- The Arizona Board of Regents is set this spring to roll out the Arizona Promise Program, a new guaranteed scholarship program for low-income students meant to increase the number of high school graduates in the state who immediately enroll in college.
- Qualifying students can receive up to the cost of in-state tuition and fees, after counting other financial aid, for up to eight semesters. The program covers enrollment at the state's three public four-year universities — Arizona State University, Northern Arizona University and the University of Arizona.
- The program drew inspiration from other state-run scholarships, including the long-running Oklahoma's Promise program and the Georgia HOPE Scholarship. To qualify, students must be Arizona residents and graduate from high school with a minimum 2.5 GPA. They must also complete the Free Application for Federal Student Aid, qualify for the maximum federal Pell Grant award, be accepted into one of the participating colleges and be enrolling full time, for the first time.
Arizona joins several other states in implementing scholarship programs called promise programs. Unlike some other well-known promise programs, such as the one in Tennessee, Arizona's is not starting out by covering tuition for two years at community and technical colleges but is instead focused on four-year universities.
It comes as state officials seek to boost college attainment. At the current rate, only 17% of today's 9th graders in Arizona will have a four-year degree by 2029, according to an analysis from the Board of Regents. By comparison, the Bureau of Labor Statistics found that 48% of new jobs expected between 2019 and 2029 will require some level of postsecondary education.
The program was created by the Arizona Board of Regents and signed into law by the Arizona Legislature earlier this year. Qualifying students who are already enrolled in one of the covered universities will start receiving awards this spring.
Roughly 15,000 students currently enrolled at the three universities receive the maximum Pell Grant award, according to officials. It would cost about $57 million per year to implement the program for that many students.
But the program will be implemented over the next four years, starting with 3,700 eligible first-year students this spring who first enrolled in fall 2021. Both first-year students and sophomores will be eligible next year, with classes added each subsequent year.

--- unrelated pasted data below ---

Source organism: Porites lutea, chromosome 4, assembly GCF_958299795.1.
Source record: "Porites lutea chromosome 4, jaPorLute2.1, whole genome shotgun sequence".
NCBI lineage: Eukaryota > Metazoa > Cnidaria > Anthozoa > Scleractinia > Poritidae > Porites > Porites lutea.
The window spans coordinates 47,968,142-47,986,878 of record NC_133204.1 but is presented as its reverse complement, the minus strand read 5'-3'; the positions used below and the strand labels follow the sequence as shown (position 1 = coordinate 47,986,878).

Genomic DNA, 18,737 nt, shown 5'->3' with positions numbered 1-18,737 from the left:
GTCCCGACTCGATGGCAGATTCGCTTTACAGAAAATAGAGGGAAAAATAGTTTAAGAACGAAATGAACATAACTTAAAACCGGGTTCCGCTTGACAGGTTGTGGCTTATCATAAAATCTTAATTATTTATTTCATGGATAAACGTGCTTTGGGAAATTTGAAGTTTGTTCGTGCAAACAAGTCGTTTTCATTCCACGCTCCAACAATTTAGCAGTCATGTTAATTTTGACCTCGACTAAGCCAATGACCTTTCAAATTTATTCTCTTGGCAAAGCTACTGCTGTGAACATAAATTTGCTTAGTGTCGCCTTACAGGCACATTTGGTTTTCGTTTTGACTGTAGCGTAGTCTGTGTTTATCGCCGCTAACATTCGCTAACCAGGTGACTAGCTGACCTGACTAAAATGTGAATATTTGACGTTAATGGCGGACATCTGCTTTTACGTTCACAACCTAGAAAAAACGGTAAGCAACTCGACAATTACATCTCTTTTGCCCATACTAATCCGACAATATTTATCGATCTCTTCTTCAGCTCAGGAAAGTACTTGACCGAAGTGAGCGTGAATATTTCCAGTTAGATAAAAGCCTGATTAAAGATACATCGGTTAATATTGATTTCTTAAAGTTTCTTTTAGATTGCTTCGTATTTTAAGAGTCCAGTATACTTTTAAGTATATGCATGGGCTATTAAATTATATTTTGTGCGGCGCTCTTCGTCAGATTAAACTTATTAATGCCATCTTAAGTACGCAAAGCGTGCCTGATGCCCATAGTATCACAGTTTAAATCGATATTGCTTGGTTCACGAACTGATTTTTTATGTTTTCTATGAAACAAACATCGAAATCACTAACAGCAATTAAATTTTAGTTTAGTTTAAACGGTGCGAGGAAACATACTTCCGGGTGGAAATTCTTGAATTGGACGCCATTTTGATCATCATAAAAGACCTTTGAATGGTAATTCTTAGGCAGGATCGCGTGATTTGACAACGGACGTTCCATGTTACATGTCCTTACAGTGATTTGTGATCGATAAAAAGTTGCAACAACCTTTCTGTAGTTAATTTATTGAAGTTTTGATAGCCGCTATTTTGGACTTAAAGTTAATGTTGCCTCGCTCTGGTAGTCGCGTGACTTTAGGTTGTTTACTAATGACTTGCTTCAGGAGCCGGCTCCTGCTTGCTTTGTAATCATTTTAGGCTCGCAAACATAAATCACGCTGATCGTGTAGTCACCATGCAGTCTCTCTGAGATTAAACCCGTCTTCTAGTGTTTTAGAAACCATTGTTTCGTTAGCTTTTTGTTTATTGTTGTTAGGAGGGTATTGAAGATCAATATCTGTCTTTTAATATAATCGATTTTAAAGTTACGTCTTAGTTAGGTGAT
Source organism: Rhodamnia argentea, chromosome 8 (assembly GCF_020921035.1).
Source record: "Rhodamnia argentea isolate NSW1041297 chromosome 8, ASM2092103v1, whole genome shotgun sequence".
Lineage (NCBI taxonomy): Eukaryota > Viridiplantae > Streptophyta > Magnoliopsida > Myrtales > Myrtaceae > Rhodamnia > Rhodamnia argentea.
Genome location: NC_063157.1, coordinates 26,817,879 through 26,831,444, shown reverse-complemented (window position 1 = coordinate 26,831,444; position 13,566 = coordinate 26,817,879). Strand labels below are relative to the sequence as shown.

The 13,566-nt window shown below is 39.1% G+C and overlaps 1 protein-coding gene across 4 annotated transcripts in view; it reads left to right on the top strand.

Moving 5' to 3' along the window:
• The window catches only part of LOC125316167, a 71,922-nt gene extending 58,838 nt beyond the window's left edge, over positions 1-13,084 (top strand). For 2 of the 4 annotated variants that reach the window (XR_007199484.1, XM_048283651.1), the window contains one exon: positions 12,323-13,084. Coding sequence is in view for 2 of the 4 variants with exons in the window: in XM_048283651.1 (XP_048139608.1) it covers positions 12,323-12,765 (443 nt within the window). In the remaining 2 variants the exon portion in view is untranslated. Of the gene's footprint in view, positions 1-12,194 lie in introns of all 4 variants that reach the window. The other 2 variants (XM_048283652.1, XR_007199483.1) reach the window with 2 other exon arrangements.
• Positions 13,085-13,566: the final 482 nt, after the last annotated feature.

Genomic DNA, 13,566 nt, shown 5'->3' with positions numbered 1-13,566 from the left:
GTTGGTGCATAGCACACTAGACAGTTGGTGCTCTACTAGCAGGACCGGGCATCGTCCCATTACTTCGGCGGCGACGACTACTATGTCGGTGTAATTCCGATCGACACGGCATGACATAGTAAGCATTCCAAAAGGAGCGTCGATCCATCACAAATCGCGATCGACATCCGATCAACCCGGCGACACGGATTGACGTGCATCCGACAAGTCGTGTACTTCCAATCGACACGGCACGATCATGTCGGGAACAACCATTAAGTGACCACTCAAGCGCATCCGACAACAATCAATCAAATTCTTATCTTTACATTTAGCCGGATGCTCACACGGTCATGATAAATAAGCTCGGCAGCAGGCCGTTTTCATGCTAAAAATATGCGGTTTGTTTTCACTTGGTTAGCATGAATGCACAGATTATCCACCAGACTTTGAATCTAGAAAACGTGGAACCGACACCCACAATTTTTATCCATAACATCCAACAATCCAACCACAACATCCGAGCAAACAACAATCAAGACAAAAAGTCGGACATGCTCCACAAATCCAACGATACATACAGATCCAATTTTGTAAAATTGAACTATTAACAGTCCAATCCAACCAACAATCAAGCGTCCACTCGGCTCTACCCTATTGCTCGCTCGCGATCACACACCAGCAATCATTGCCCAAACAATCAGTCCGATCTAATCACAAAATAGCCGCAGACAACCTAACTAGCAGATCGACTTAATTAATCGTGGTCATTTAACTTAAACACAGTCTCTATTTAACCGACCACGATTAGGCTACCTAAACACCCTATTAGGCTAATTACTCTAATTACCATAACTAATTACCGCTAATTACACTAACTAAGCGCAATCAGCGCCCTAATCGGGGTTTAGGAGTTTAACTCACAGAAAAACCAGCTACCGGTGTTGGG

The program specifically guarantees tuition and fees for students.
"We understand that by attaching the word 'guarantee' to the program, it raises costs," said John Arnold, Arizona Board of Regents executive director.
It's important to give students and their families consistency for their college planning, Arnold said. For many, that planning begins in middle school.
"When you have an 8th grader deciding what high school is going to look like for them, they should know that if they do their part, they can go to college," he said. "We want people to know this isn't first come, first serve."
The Arizona Board of Regents will market the program to high school students this spring. The board partnered with the state's Department of Economic Security and is working to reach families enrolled in the Supplemental Nutrition Assistance Program and students getting free and reduced-price school meals, said Arnold.
Should the new promise program succeed in raising college graduation for this population, the board would like to eventually expand eligibility to transfer or online students, Arnold said. He doesn't want students to view attending a two-year school as something that may penalize them down the line.
"We have strong partnerships with the community colleges in this state," Arnold said. "We really encourage students to take their first two years at a community college."
Correction: A previous version of this brief misstated the number of students who will be eligible for the Arizona Promise Program in the spring term. It has been updated to say 3,700 first-year students will be eligible.
This brief has also been updated with new information about the program's scheduled implementation and with information clarifying its cost.